In an attempt to get some regulation on the books, the Los Angeles City Planning Commission on Thursday adopted a measure granting limited immunity from enforcement to some medical marijuana clinics in the city.
The panel's 5-0 vote keeps in place restrictions prohibiting dispensaries from being within 1,000 feet of residential areas, schools and religious institutions. The city approval will allow some clinics not in those areas to operate with immunity from local enforcement.
Special assistant city attorney Jane Usher, however, said it would not prohibit enforcement by federal or state law enforcement agencies.
"This is no way interferes or alters other law enforcement practices," Usher said. "It is the city standing down."
Usher said the measure was developed at the direction of the City Council, which passed a total ban on pot shops in July but then rescinded the law in October after dispensary supporters qualified a referendum for the ballot seeking to overturn the ban.
Now, medical marijuana supporters are collecting signatures to put two other initiatives on the May 21 ballot that would adopt more lenient dispensary requirements, which could be changed only by a future vote of the public.
Under the proposed ordinance passed by the Planning Commission on Thursday, the city would allow dispensaries that have been in operation since September 2007, have registered with the city, pay taxes and agree to limits on hours
of operation and location.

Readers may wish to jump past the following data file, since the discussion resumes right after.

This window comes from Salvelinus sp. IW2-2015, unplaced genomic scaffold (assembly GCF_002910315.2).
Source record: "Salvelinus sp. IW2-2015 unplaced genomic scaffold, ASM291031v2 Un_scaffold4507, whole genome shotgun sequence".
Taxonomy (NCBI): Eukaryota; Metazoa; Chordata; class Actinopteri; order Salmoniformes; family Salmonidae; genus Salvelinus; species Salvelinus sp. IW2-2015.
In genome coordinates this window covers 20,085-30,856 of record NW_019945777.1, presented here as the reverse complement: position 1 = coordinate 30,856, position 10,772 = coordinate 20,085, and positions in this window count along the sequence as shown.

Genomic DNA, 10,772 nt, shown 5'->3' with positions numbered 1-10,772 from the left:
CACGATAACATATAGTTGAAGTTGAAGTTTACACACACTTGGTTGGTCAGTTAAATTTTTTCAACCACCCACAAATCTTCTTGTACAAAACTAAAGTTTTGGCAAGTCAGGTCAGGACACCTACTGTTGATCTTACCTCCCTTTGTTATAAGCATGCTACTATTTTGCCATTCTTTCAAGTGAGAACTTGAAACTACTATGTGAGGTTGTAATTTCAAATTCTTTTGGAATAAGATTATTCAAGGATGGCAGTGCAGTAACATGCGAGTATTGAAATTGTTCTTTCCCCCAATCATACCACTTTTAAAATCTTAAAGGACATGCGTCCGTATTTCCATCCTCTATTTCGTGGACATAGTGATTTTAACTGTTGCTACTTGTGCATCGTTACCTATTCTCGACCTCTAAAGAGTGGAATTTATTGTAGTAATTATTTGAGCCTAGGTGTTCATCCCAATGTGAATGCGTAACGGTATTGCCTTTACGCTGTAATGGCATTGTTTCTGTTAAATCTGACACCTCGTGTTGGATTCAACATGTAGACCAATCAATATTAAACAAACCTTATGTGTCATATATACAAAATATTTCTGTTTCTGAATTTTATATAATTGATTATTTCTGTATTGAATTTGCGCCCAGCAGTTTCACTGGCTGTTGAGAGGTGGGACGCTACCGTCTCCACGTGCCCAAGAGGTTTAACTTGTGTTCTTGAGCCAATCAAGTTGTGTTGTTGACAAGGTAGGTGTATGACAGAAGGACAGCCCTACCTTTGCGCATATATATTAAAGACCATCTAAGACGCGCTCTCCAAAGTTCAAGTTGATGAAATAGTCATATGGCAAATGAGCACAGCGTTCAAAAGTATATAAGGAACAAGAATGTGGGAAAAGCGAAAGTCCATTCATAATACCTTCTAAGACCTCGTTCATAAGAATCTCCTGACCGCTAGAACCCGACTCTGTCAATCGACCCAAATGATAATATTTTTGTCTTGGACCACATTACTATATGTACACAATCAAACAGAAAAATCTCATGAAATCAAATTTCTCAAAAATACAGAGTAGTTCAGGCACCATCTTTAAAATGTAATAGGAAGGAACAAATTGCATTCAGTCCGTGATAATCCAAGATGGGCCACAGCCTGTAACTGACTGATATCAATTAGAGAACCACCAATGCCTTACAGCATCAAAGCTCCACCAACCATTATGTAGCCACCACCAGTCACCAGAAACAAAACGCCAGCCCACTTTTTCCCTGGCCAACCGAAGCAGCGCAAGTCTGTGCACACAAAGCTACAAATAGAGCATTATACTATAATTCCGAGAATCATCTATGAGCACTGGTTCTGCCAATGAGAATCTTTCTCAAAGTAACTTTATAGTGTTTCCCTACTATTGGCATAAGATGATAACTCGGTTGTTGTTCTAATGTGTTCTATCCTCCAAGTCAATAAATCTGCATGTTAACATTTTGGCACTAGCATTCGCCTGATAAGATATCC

Fewer than 182 dispensaries meet those requirements, according to the City Attorney's Office.
In addition, collectives of three or fewer people would be exempt, as are the caregivers of patients needing medical marijuana.
The Planning Commission agreed to allow the City Attorney's Office to make some technical changes to the measure before submitting it to the City Council for consideration.
The medical marijuana community praised the Planning Commission's decision.
"We think this is the best way to go," said Don Duncan, California director of Americans for Safe Access. "We would urge there be more time granted to relocate the clinics."
Aaron Green, who represents Angelenos for Safe Access that includes 97 dispensaries, called it a "quality ordinance" that provides access to medical marijuana for those who need it, but warned it could be overruled this spring by voters in favor of more lenient dispensary rules.
Usher said the measure took into consideration all the legal actions filed against the city on medical marijuana over the past several years.
And, she cautioned that another element could upend all the work on the issue.
"At this point, we are disappointed that the California Supreme Court has yet to schedule arguments," Usher said. "So this is an awkward time to bring you legislation. If it is adopted, I still would expect it to be subject to lots and lots of lawsuits."
The city has been grappling with how to manage medical marijuana dispensaries since the number of pot shops exploded several years ago. It has been estimated there are between 700 to 1,000 dispensaries operating in the city, although the federal government and the Los Angeles Police Department have sought to close many.
L.A.'s attempts to draft a law regulating when and where dispensaries may operate have been stymied by lawsuits and court rulings.